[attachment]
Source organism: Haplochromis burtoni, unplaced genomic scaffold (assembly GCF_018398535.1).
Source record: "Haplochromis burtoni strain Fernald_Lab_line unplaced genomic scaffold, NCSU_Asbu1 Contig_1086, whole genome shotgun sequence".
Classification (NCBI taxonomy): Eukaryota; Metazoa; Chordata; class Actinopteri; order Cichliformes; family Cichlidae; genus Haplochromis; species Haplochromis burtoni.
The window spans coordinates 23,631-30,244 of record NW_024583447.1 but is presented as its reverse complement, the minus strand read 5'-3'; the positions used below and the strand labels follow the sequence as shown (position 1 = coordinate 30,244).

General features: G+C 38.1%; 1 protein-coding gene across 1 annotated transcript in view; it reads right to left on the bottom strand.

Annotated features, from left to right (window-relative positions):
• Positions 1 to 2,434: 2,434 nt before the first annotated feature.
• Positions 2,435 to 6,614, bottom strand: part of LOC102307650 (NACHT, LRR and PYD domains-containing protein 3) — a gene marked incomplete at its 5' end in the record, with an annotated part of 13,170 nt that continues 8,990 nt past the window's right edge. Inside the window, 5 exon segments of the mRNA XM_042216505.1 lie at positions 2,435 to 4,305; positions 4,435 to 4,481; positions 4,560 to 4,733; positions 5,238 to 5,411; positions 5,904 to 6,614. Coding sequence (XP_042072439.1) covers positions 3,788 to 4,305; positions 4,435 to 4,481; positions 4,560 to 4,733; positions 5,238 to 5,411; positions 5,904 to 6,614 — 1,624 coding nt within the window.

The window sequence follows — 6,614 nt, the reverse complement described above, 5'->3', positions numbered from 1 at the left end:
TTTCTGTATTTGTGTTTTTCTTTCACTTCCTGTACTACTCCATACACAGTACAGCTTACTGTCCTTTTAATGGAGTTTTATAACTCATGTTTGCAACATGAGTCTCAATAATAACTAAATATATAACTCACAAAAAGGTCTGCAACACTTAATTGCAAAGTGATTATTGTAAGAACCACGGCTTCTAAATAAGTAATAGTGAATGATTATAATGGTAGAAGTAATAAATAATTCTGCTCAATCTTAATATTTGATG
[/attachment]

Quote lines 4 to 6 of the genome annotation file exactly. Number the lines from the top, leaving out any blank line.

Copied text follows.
The window spans coordinates 23,631-30,244 of record NW_024583447.1 but is presented as its reverse complement, the minus strand read 5'-3'; the positions used below and the strand labels follow the sequence as shown (position 1 = coordinate 30,244).

General features: G+C 38.1%; 1 protein-coding gene across 1 annotated transcript in view; it reads right to left on the bottom strand.

Annotated features, from left to right (window-relative positions):